Prednisone is a prescription drug that helps relieve swelling, redness, itching, and allergic reactions in the immune system. It’s used to help treat conditions like asthma, inflammatory bowel disease (IBD), and other inflammatory conditions.

Some studies have shown that taking prednisone while pregnant or breastfeeding carries risks for both the mother and baby.

If you’re pregnant and currently taking prednisone, you may need to slowly reduce your dosage. Don’t suddenly stop taking it without talking to your doctor first.

What is prednisone?

Prednisone falls under a category of medications called corticosteroids. It’s a synthetic steroid that helps replace steroids that your body isn’t naturally producing. Prednisone works to reduce inflammation.

You may be prescribed prednisone if you experience:

  • Skin rashes or severe allergic reactions
  • Inflammatory bowel disease (IBD)
  • Certain types of arthritis
  • Multiple sclerosis
  • Lupus
  • Certain types of cancer
  •  Asthma

What are the risks of taking prednisone while pregnant?

There’s no strong evidence that taking prednisone while pregnant has any harmful side effects. However, some studies connect the use of prednisone and other corticosteroids to complications that can affect the development of a fetus.

A 2005 study published in The Journal of Allergy and Clinical Immunology found that women who took corticosteroids to treat asthma during pregnancy had babies with a slightly lower birth weight than those who did not.

A 2018 review found that older studies of prednisone use in pregnancy reported an increased risk of oral clefts in newborns. However, more recent studies haven’t replicated these findings.

Prednisone in breast milk

According to the National Library of Medicine, there’s no evidence that taking prednisone while breastfeeding causes harm to the baby.

However, there’s a chance that small amounts of the drug may show up in your breast milk. If you’re concerned about this, talk to your doctor or wait a few hours after taking prednisone to breastfeed.

Other side effects of prednisone while pregnant 

Prednisone has been known to have general side effects that impact anyone who takes it, including those who are pregnant.

Some notable side effects are:

  • Weight gain
  • Dizziness
  • Muscle weakness
  • Increased hair growth
  • Acne
  • Mood changes
  • Difficulty sleeping

Sometimes, more serious side effects may occur. Contact your doctor immediately if you experience any of these while taking prednisone:

  • Eye pain or vision problems
  • Sore throat or cough
  • Fever or chills
  • Seizures or muscle twitching
  • Depression
  • Numbness or burning in the arms or legs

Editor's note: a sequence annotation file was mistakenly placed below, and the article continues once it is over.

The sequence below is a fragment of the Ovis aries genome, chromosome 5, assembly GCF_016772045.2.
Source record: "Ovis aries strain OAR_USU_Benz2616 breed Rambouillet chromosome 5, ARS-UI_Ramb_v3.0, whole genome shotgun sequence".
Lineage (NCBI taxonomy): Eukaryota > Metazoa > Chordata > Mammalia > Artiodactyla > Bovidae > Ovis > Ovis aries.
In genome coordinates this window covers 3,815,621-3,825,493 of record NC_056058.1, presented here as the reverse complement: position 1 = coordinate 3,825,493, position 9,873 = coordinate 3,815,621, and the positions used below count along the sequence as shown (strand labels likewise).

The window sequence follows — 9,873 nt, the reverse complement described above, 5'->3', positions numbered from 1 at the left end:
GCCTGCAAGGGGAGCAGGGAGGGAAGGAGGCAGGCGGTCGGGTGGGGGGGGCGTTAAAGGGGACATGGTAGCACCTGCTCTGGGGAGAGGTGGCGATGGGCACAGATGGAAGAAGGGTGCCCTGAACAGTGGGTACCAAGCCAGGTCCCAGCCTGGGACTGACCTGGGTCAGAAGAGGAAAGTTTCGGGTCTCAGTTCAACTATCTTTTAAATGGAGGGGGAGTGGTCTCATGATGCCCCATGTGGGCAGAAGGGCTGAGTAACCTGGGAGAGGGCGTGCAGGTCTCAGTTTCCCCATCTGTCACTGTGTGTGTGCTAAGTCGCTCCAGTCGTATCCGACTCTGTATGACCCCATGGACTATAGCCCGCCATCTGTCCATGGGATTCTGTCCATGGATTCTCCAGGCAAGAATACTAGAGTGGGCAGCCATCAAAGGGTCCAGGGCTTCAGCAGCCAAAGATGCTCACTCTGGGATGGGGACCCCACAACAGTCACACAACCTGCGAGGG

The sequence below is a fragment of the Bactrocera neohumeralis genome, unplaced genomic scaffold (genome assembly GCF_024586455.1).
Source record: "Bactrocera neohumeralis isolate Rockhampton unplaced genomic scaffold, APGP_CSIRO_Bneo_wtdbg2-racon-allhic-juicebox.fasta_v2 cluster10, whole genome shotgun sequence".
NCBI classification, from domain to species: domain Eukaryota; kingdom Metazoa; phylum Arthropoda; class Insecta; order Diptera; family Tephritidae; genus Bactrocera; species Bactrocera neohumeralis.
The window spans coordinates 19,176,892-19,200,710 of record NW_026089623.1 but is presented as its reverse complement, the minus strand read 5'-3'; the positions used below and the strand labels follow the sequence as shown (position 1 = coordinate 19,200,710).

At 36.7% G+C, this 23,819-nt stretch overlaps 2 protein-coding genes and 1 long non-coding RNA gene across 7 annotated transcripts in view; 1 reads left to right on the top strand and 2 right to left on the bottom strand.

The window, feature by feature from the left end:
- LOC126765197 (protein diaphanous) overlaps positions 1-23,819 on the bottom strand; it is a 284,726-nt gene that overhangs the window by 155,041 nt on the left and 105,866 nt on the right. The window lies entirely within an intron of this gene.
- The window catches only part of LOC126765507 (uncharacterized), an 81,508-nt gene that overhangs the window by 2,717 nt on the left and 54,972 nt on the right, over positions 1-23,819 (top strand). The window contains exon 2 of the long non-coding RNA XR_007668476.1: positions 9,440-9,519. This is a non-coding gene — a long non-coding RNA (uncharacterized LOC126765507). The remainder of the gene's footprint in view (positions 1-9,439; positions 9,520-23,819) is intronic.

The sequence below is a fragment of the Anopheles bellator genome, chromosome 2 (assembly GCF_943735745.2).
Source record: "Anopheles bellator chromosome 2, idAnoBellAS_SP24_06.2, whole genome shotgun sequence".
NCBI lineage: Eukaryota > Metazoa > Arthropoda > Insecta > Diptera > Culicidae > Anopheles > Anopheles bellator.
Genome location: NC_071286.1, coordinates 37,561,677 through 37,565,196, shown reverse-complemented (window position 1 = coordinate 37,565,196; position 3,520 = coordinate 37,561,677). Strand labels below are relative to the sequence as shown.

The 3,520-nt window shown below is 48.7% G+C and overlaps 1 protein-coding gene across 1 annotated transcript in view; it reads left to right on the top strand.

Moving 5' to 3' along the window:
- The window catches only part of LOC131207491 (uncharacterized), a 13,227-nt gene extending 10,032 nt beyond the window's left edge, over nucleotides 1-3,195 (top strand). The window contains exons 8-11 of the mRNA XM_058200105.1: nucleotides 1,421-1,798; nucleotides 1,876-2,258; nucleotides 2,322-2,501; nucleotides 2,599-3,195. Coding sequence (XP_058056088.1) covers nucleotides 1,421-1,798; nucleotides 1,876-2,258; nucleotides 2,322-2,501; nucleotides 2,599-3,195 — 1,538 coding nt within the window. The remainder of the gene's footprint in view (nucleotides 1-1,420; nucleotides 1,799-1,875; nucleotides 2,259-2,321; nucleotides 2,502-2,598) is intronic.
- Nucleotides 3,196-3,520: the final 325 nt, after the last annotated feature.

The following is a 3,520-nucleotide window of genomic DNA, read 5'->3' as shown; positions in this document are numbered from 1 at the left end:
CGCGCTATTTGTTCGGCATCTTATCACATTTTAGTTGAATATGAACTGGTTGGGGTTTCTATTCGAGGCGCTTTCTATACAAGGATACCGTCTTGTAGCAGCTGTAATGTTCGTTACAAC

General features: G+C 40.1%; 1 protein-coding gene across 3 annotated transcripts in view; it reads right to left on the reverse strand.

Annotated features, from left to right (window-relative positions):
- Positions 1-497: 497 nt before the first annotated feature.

Sometimes, more serious side effects may occur, such as confusion or vomiting. Contact your doctor immediately if you experience any of these while taking prednisone:

Prednisone dosage 

Prednisone is taken orally as a tablet, delayed-release tablet, liquid solution, or concentrated solution. You should only take prednisone if your doctor prescribes it.

The dosage amount and schedule your doctor prescribes will depend on your specific needs.

What if I miss a dose?

You shouldn’t double your dose if you miss one. Take the dose as soon as you remember unless the time is closer to your next dose. 

Don’t stop taking prednisone without first talking to your doctor.

IBD and pregnancy

If you have IBD and are pregnant or planning to become pregnant, talk to your doctor. Prednisone is commonly used to help treat IBD but may carry risks depending on the severity of the condition. 

Most people with IBD experience a healthy pregnancy and have a healthy baby. However, at times, your doctor may recommend that your IBD be in remission before getting pregnant. When your IBD is in remission, symptoms are reduced or no longer present.

Reducing inflammation from IBD is a key factor in making sure a pregnancy is as healthy as possible. Some evidence suggests that women with more severe IBD have a higher risk for premature delivery or having an infant with low birth weight.

There are different medications to help manage IBD inflammation if a pregnancy is unplanned.

The takeaway

Talk to your doctor if you take prednisone and are pregnant, are planning to become pregnant, or are currently breastfeeding. You may need to lower your dosage or stop taking prednisone if this is the case.

Severe cases of IBD and high doses of prednisone may lead to risks during pregnancy. Tell your doctor about any existing health conditions you have or medications you take before starting prednisone.